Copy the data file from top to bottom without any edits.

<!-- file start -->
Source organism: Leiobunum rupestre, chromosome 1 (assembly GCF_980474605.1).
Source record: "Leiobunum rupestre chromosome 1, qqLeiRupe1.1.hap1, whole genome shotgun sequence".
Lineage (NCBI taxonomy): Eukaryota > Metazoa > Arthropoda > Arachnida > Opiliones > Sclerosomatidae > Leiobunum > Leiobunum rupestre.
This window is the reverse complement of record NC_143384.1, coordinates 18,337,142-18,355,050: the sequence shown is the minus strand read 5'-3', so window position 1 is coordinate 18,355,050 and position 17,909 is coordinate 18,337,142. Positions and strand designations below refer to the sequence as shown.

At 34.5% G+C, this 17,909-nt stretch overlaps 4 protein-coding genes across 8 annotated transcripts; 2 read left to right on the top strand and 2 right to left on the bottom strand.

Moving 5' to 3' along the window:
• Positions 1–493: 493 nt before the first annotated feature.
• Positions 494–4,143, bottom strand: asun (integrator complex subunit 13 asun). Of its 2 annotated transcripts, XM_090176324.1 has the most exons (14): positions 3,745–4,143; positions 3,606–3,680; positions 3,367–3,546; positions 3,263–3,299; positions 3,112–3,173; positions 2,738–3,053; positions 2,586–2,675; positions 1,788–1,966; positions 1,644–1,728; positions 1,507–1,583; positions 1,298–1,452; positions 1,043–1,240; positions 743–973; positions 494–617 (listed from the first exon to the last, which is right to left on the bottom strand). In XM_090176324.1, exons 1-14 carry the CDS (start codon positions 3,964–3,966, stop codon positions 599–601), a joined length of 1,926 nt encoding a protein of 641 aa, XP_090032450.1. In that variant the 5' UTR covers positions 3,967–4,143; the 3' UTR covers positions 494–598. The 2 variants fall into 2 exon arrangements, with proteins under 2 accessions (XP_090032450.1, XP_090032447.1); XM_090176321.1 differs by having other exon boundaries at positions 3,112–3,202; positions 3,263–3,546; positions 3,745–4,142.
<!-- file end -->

Source organism: Leiobunum rupestre, chromosome 1 (assembly GCF_980474605.1).
Source record: "Leiobunum rupestre chromosome 1, qqLeiRupe1.1.hap1, whole genome shotgun sequence".
Lineage (NCBI taxonomy): Eukaryota > Metazoa > Arthropoda > Arachnida > Opiliones > Sclerosomatidae > Leiobunum > Leiobunum rupestre.
This window is the reverse complement of record NC_143384.1, coordinates 18,337,142-18,355,050: the sequence shown is the minus strand read 5'-3', so window position 1 is coordinate 18,355,050 and position 17,909 is coordinate 18,337,142. Positions and strand designations below refer to the sequence as shown.

At 34.5% G+C, this 17,909-nt stretch overlaps 4 protein-coding genes across 8 annotated transcripts; 2 read left to right on the top strand and 2 right to left on the bottom strand.

Moving 5' to 3' along the window:
• Positions 1–493: 493 nt before the first annotated feature.
• Positions 494–4,143, bottom strand: asun (integrator complex subunit 13 asun). Of its 2 annotated transcripts, XM_090176324.1 has the most exons (14): positions 3,745–4,143; positions 3,606–3,680; positions 3,367–3,546; positions 3,263–3,299; positions 3,112–3,173; positions 2,738–3,053; positions 2,586–2,675; positions 1,788–1,966; positions 1,644–1,728; positions 1,507–1,583; positions 1,298–1,452; positions 1,043–1,240; positions 743–973; positions 494–617 (listed from the first exon to the last, which is right to left on the bottom strand). In XM_090176324.1, exons 1-14 carry the CDS (start codon positions 3,964–3,966, stop codon positions 599–601), a joined length of 1,926 nt encoding a protein of 641 aa, XP_090032450.1. In that variant the 5' UTR covers positions 3,967–4,143; the 3' UTR covers positions 494–598. The 2 variants fall into 2 exon arrangements, with proteins under 2 accessions (XP_090032450.1, XP_090032447.1); XM_090176321.1 differs by having other exon boundaries at positions 3,112–3,202; positions 3,263–3,546; positions 3,745–4,142.